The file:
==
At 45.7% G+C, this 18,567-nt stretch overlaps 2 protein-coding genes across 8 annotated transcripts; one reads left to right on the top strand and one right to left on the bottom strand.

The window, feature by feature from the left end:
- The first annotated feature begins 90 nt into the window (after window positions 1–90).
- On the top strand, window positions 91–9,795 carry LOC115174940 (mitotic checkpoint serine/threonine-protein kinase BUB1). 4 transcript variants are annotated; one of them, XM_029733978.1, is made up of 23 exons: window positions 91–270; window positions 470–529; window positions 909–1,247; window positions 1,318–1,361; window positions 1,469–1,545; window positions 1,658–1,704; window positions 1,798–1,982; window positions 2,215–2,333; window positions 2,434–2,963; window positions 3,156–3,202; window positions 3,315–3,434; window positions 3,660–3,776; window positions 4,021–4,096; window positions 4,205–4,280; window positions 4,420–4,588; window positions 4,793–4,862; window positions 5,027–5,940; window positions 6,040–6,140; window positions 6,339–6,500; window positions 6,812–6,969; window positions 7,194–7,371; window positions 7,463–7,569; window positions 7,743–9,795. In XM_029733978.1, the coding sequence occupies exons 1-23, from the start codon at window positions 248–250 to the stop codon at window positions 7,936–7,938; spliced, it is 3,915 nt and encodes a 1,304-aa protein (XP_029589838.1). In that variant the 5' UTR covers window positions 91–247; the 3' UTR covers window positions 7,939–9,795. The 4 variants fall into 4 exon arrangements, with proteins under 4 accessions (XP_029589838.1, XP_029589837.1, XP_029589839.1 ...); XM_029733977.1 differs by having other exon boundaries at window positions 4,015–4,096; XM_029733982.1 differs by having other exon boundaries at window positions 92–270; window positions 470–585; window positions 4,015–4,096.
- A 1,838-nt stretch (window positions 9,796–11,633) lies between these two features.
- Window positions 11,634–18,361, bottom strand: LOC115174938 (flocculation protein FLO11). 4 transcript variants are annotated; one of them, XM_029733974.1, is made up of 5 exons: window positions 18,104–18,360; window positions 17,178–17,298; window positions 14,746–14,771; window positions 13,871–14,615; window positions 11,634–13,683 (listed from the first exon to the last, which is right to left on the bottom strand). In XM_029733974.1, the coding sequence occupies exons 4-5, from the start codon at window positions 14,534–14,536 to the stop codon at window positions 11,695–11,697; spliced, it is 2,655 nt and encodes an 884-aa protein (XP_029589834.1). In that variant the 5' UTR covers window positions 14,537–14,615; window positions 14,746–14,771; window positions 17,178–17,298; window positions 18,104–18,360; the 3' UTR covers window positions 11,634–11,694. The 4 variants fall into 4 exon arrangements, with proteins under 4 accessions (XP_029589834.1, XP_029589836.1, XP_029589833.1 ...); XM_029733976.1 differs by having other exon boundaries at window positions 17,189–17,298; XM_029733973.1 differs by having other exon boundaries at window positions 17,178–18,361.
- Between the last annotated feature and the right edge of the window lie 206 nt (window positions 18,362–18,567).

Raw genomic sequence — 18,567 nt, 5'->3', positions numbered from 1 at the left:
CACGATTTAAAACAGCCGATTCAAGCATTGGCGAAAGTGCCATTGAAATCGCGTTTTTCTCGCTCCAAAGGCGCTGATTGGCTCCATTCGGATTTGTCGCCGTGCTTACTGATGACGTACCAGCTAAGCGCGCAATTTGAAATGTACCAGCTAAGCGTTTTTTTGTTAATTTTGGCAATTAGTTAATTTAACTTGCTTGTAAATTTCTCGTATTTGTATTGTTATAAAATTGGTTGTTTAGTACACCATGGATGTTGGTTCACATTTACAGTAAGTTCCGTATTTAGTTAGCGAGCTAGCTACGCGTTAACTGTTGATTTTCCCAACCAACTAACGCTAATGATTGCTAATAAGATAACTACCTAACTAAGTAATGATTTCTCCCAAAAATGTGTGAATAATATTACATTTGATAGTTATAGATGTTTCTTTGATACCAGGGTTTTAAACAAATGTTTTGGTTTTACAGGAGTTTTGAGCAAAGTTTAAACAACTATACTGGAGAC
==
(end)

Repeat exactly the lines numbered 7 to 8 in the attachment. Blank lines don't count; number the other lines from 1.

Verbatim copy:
- Between the last annotated feature and the right edge of the window lie 206 nt (window positions 18,362–18,567).

Raw genomic sequence — 18,567 nt, 5'->3', positions numbered from 1 at the left: